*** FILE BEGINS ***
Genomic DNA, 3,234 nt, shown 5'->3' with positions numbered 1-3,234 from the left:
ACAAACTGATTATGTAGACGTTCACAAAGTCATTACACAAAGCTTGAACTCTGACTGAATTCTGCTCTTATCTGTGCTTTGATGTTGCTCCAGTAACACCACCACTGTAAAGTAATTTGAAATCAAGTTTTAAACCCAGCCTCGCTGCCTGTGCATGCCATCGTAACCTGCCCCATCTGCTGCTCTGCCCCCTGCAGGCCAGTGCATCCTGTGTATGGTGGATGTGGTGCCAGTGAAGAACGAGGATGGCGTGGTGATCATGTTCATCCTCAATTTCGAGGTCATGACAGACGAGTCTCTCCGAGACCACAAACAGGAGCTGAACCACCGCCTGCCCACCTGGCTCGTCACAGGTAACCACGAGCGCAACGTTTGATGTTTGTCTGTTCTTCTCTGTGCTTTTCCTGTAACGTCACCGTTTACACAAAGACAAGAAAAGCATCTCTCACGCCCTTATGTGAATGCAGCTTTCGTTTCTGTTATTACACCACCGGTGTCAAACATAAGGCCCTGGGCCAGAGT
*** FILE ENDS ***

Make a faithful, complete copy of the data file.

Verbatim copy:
Genomic DNA, 3,234 nt, shown 5'->3' with positions numbered 1-3,234 from the left:
ACAAACTGATTATGTAGACGTTCACAAAGTCATTACACAAAGCTTGAACTCTGACTGAATTCTGCTCTTATCTGTGCTTTGATGTTGCTCCAGTAACACCACCACTGTAAAGTAATTTGAAATCAAGTTTTAAACCCAGCCTCGCTGCCTGTGCATGCCATCGTAACCTGCCCCATCTGCTGCTCTGCCCCCTGCAGGCCAGTGCATCCTGTGTATGGTGGATGTGGTGCCAGTGAAGAACGAGGATGGCGTGGTGATCATGTTCATCCTCAATTTCGAGGTCATGACAGACGAGTCTCTCCGAGACCACAAACAGGAGCTGAACCACCGCCTGCCCACCTGGCTCGTCACAGGTAACCACGAGCGCAACGTTTGATGTTTGTCTGTTCTTCTCTGTGCTTTTCCTGTAACGTCACCGTTTACACAAAGACAAGAAAAGCATCTCTCACGCCCTTATGTGAATGCAGCTTTCGTTTCTGTTATTACACCACCGGTGTCAAACATAAGGCCCTGGGCCAGAGT